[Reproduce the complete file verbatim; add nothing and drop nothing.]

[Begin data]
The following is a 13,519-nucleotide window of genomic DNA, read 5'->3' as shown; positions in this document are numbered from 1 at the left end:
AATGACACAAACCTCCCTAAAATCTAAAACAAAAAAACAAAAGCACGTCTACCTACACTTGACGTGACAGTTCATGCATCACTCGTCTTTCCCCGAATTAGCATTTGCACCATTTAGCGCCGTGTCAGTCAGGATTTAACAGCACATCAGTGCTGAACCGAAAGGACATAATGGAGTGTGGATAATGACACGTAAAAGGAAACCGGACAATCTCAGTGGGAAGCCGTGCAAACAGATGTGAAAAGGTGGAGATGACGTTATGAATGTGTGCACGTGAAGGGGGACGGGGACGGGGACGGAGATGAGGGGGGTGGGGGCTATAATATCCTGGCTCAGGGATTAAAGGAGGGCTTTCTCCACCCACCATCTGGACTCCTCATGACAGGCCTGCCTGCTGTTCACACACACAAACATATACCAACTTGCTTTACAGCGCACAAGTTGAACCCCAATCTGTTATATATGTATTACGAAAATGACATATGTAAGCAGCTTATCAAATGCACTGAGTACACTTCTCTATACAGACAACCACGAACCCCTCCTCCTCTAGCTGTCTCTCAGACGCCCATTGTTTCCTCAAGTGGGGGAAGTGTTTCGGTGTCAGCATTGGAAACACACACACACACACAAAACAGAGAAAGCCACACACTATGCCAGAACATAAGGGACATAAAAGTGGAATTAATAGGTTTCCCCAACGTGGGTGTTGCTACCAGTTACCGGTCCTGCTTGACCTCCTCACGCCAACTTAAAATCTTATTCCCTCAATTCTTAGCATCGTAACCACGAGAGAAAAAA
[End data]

The following is a 13,519-nucleotide window of genomic DNA, read 5'->3' as shown; positions in this document are numbered from 1 at the left end:
AATGACACAAACCTCCCTAAAATCTAAAACAAAAAAACAAAAGCACGTCTACCTACACTTGACGTGACAGTTCATGCATCACTCGTCTTTCCCCGAATTAGCATTTGCACCATTTAGCGCCGTGTCAGTCAGGATTTAACAGCACATCAGTGCTGAACCGAAAGGACATAATGGAGTGTGGATAATGACACGTAAAAGGAAACCGGACAATCTCAGTGGGAAGCCGTGCAAACAGATGTGAAAAGGTGGAGATGACGTTATGAATGTGTGCACGTGAAGGGGGACGGGGACGGGGACGGAGATGAGGGGGGTGGGGGCTATAATATCCTGGCTCAGGGATTAAAGGAGGGCTTTCTCCACCCACCATCTGGACTCCTCATGACAGGCCTGCCTGCTGTTCACACACACAAACATATACCAACTTGCTTTACAGCGCACAAGTTGAACCCCAATCTGTTATATATGTATTACGAAAATGACATATGTAAGCAGCTTATCAAATGCACTGAGTACACTTCTCTATACAGACAACCACGAACCCCTCCTCCTCTAGCTGTCTCTCAGACGCCCATTGTTTCCTCAAGTGGGGGAAGTGTTTCGGTGTCAGCATTGGAAACACACACACACACACAAAACAGAGAAAGCCACACACTATGCCAGAACATAAGGGACATAAAAGTGGAATTAATAGGTTTCCCCAACGTGGGTGTTGCTACCAGTTACCGGTCCTGCTTGACCTCCTCACGCCAACTTAAAATCTTATTCCCTCAATTCTTAGCATCGTAACCACGAGAGAAAAAA